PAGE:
Generally you need to get past customs which happens on the ground and is its own set of issues. In the USA the Customs And Border Protection takes care of a lot of the searching. Smuggling sometimes happens on commercial aircraft and there is plenty of info on it here on the CBP website. In this case the goods are smuggled on aircraft that are very much on radar and flying at assigned ATC speeds. Sometimes they are even loaded by official personal. On occasion even the head honcho is involved, moving some strange things.

It is possible to "fly under the radar" but that also depends on where you are going and what their radar coverage is. Steps have been taken over the years to combat this issue. It seems that some of the smugglers have once again resorted to small aircraft.

Barry Seal, the inspiration for the movie American Made was historically a pretty prolific smuggler. The movie takes some poetic license but is based on some facts.

Seal used his knowledge of aviation to become the infamous smuggler he was. Once in U.S. airspace, Seal would drop to 500 feet and slowed to 120 knots to mimic, on radar screens, helicopters which frequently flew from oil rigs to the coast.

Within U.S. airspace, Seal would have people on the ground monitor for any signs his planes were being tailed. If they were, the mission was aborted. If not, they would continue on to drop sites over the Louisiana bayou, where duffel bags full of cocaine were dropped into the swamp. Helicopters would pick up the contraband and take them to off-loading sites, and then on to Ochoa distributors in Miami by car or truck.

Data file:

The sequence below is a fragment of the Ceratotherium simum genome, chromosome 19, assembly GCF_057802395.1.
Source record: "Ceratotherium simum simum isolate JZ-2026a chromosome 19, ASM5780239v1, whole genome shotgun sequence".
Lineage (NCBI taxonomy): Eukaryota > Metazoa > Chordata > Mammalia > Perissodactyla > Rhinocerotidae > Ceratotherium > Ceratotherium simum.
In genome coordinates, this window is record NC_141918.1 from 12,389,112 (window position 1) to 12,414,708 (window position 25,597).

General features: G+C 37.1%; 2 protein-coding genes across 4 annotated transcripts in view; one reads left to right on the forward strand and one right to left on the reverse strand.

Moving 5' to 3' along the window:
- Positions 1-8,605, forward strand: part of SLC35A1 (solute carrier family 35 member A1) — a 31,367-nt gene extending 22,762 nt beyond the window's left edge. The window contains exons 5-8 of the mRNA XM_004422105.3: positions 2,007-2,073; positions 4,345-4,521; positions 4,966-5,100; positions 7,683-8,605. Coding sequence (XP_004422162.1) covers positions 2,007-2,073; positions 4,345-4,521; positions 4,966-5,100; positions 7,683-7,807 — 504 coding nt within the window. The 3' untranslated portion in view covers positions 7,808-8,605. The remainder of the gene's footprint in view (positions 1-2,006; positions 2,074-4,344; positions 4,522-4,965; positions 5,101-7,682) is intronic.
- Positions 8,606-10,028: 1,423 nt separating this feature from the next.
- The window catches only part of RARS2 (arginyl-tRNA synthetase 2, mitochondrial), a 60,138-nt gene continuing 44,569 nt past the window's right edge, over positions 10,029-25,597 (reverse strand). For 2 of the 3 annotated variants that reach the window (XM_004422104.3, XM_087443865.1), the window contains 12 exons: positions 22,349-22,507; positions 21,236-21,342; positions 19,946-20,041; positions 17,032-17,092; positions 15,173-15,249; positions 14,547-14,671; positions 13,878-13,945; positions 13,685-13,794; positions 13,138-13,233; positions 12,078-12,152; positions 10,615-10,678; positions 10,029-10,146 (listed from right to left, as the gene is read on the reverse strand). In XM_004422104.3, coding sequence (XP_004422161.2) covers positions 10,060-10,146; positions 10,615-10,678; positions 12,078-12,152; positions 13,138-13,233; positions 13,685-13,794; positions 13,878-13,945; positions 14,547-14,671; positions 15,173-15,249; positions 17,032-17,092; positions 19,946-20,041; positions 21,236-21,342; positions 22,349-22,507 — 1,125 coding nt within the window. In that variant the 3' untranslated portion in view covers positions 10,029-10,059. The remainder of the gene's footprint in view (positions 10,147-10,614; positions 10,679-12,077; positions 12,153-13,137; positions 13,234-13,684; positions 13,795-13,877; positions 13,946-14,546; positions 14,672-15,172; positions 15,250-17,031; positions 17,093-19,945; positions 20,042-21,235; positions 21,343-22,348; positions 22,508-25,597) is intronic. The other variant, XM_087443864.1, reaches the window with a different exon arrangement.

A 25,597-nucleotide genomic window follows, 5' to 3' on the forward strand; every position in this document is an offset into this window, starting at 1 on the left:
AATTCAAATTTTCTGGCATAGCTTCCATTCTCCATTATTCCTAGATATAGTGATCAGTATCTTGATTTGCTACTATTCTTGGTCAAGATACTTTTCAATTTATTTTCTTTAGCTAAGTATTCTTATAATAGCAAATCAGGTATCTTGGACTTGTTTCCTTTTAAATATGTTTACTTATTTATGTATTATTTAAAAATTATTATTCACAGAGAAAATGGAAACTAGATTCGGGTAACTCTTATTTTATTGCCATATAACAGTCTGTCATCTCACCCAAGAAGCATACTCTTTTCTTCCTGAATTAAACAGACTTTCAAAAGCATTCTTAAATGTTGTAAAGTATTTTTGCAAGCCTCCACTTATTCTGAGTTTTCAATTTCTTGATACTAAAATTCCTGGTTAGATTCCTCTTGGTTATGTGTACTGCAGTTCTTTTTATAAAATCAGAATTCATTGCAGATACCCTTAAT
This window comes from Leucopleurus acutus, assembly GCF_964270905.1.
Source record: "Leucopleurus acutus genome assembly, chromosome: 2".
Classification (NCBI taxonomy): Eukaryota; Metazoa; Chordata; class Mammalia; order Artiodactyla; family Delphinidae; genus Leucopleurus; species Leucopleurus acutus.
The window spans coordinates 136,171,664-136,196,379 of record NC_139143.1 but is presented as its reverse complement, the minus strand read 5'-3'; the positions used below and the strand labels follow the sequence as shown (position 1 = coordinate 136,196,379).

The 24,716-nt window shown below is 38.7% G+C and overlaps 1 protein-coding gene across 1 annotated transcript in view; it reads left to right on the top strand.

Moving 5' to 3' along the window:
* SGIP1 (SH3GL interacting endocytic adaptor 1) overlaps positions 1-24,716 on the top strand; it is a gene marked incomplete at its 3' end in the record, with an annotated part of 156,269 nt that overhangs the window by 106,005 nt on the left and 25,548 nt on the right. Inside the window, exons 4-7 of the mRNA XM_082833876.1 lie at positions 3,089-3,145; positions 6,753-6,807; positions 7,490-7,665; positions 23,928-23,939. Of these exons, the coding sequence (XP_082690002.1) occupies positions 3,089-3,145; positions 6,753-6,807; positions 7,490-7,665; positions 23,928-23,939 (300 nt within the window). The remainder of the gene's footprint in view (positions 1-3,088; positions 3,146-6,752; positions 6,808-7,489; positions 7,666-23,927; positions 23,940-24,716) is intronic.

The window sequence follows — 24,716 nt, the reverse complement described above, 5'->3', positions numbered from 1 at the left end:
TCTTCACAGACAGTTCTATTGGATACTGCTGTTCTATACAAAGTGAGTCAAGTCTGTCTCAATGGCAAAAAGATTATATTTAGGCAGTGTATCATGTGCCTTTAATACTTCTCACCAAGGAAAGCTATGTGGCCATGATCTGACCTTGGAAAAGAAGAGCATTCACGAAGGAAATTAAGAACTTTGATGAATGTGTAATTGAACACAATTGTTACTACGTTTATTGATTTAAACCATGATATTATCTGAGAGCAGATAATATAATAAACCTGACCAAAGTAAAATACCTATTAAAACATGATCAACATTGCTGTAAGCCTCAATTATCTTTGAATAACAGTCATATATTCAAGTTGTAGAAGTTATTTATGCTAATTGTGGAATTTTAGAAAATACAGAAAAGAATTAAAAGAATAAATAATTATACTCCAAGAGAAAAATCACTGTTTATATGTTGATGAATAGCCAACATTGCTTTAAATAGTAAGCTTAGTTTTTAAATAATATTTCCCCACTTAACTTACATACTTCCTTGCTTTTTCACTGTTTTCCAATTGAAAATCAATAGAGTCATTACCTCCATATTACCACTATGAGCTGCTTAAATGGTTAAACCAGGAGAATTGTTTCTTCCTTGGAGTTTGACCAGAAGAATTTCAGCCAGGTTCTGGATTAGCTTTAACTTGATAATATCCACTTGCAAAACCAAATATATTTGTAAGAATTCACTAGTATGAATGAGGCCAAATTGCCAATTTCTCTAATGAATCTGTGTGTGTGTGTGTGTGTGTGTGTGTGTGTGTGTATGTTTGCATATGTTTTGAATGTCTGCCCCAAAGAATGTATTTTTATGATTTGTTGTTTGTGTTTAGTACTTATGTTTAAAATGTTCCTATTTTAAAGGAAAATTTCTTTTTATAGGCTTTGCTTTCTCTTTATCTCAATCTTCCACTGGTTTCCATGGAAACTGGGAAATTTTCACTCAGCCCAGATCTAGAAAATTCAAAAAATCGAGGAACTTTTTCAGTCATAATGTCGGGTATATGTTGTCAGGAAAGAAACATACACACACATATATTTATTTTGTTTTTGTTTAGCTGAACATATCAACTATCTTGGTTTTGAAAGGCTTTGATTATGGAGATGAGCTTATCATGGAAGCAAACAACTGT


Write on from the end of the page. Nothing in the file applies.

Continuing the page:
Smugglers are still attempting to move product in older, but fast, biz jets with fake or missing registrations. To avoid being discovered they are apparently destroying the planes after they use them sometimes.

There is a great article on some of the history of air smuggling here. Which dates back to the early days of aviation.

This is a fairly interesting story...

Just remember, aviation smuggling is Illegal very illegal

  • $\begingroup$ Thanks for replying, the links were helpful to get the general "idea" of how smuggles are done and what is being done to stop them. About the TARS technology, first time i read about it i thought, that alone can help spot the majority of the untracked flights i was talking about (as it actually did in the U.S.). However considering that the TARS technology is exclusively for the U.S., i couldn't find any sources stating that Germany, as a subject in my second question, or any other country is also using the same technology. Which leaves them vulnerable to untracked air traffic. $\endgroup$
    – INF
    Apr 4, 2020 at 16:01

People smuggle with private instead of commercial because when boarding a private plane, the security checks are less thorough and very breif. Sometimes, they don't even get checked!

But on commercial jets on whatnot, the security is held to very high standards. That should answer your question.

  • $\begingroup$ Sometimes? At least in the US, make that never. (Corporate aircraft might sometimes have their own checks, of course.) The only check is at customs, if you arrive from a foreign country. If you can avoid that, or drop your illegal cargo before landing, you're home free. $\endgroup$
    – jamesqf
    Apr 4, 2020 at 19:13